Brent Likely to Hit $100 Per Barrel by Year End

Brent Likely to Hit $100 Per Barrel by Year End
Brent is likely to hit $100 per barrel by the end of the year, according to Rystad Energy.

Brent is likely to hit $100 per barrel by the end of the year following OPEC+’s move to cut two million barrels per day from November, a new market note from Rystad Energy has outlined.

“We believe that the price impact of the announced measures will be significant,” Rystad Energy Senior Vice President Jorge Leon said in the note.

“By December this year Brent would reach over $100 per barrel, up from our earlier call for $89 per barrel,” Leon added.

In the note, Leon outlined that ICE Brent Front Month reached $94 per barrel right after the OPEC+ announcement, compared to $88 per barrel last Friday.

Oil soared past $100 per barrel for the first time in years as Russian forces escalated a conflict with Ukraine back in February. It has since closed above $120 per barrel on several occasions in 2022, although Brent dropped from over $123 per barrel in June to just above $84 per barrel at the end of September. At the time of writing, Brent is trading at $95.18 per barrel.

Fitch Solutions is currently forecasting that the Brent crude oil price will average $105 per barrel in 2022, while the Bloomberg Consensus sees Brent averaging $101.7 per barrel this year and the latest short term energy outlook from the U.S. Energy Information Administration sees the Brent spot price averaging $104.21 per barrel in 2022.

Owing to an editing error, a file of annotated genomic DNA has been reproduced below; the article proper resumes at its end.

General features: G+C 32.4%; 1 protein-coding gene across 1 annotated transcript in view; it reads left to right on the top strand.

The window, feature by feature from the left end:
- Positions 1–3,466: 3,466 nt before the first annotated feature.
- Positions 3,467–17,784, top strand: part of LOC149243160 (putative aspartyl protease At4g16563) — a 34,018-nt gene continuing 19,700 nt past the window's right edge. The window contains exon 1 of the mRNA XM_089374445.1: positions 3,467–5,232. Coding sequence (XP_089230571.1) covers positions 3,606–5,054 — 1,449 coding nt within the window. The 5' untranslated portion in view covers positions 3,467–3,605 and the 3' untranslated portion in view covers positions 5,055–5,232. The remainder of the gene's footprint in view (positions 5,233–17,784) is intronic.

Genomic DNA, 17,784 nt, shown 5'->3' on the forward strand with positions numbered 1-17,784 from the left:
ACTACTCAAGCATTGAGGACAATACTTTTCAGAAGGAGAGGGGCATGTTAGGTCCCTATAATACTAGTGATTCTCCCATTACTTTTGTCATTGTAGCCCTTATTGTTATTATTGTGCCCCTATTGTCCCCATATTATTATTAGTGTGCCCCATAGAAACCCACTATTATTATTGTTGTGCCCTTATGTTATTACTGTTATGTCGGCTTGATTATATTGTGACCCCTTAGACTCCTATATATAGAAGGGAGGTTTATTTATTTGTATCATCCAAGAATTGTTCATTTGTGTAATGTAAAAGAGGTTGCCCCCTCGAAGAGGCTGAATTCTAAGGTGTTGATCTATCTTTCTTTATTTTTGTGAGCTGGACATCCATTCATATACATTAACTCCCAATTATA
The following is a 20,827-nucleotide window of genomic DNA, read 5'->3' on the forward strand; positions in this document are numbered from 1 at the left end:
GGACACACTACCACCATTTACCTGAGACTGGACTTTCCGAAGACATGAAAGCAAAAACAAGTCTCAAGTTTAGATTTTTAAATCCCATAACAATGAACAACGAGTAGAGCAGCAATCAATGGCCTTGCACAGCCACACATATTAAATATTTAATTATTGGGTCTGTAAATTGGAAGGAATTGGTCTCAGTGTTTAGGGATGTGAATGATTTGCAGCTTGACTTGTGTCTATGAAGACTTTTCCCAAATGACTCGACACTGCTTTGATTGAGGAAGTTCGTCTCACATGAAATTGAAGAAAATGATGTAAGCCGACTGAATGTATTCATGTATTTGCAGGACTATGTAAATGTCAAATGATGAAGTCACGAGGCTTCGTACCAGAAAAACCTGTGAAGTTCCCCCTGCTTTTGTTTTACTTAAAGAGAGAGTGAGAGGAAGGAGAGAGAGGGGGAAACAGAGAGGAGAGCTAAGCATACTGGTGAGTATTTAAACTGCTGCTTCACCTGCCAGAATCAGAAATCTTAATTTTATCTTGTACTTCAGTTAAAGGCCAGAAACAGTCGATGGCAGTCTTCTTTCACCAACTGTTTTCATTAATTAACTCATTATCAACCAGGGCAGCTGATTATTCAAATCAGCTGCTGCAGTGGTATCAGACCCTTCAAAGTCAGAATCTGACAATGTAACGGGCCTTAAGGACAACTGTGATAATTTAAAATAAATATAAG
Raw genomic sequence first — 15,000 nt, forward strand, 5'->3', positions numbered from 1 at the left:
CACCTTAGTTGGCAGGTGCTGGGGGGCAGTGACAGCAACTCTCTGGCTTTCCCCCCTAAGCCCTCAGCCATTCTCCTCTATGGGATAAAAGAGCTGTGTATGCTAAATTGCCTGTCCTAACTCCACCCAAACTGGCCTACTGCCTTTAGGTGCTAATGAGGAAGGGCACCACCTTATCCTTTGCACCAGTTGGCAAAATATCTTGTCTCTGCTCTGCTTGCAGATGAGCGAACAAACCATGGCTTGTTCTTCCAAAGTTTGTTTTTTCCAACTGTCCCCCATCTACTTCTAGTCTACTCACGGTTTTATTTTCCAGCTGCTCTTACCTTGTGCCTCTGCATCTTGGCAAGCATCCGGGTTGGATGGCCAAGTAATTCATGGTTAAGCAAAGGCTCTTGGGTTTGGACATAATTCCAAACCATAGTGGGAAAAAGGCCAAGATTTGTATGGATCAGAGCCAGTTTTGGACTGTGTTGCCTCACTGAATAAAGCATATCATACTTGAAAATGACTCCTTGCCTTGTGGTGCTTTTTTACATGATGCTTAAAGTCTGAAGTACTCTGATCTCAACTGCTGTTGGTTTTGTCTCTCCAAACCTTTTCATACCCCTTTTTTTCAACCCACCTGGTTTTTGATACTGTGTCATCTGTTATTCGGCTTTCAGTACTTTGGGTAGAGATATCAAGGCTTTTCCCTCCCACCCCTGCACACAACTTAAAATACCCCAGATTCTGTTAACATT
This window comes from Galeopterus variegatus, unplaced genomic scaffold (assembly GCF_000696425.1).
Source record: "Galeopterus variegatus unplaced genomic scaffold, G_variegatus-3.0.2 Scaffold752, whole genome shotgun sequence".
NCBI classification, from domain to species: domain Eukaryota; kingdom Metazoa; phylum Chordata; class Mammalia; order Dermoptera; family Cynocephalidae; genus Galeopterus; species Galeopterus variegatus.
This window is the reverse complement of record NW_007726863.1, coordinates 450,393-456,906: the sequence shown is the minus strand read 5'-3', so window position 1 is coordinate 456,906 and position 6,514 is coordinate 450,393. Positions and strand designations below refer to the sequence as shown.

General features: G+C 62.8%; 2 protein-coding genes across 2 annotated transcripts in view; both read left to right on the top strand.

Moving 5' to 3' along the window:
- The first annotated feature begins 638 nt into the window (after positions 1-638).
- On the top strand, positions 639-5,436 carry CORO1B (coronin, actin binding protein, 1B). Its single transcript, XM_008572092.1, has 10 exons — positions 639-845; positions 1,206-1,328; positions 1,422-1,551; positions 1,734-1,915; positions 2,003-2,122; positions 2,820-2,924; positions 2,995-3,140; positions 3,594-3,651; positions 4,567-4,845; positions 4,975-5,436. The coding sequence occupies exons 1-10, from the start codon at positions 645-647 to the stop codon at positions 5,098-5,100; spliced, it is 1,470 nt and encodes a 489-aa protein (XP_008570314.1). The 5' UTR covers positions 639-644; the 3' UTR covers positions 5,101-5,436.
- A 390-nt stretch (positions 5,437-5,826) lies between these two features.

Scope for 1.2 Million Barrels Per Day

In Rystad’s latest market note, Leon highlighted that Rystad believes that OPEC+ will not be able to deliver on the full headline cut but instead has scope to deliver 1.2 million barrels per day of effective cuts “as 14 out of the 23 member countries, accounting for 39 percent of the group’s production in September, are currently underproducing so that the new quota will not be binding”.

“For example, Russian production is around 9.7 million barrels per day but their new quota is 10.5 million barrels per day,” Leon said.

The estimated 1.2 million barrel per day of effective output cut for November 2022 will be mainly shouldered by Saudi Arabia (-520,000 barrels per day), Iraq (-220,000 barrels per day), the UAE (-150,000 barrels per day) and Kuwait (-135,000 barrels per day), Leon forecasted. Kazakhstan, Algeria, Oman, Gabon, and South Sudan will also contribute, according to Leon.

Leon also pointed out that OPEC+ outlined two non-volume shifts in policy in its official press release, which he said “will also be quite impactful on the oil market”.

“Firstly, the Declaration of Cooperation was extended until the end of 2023. This adds a year of potential sturdy oil price floor amid what OPEC+ describes as ‘uncertain’ global economic outlook and the need for long-term guidance in the oil market,” Leon said.

“Another important detail is that the 23-member group will only meet every six months, signaling that the new target production level of 40.1 will not be tinkered with on a month-to-month basis,” he added.

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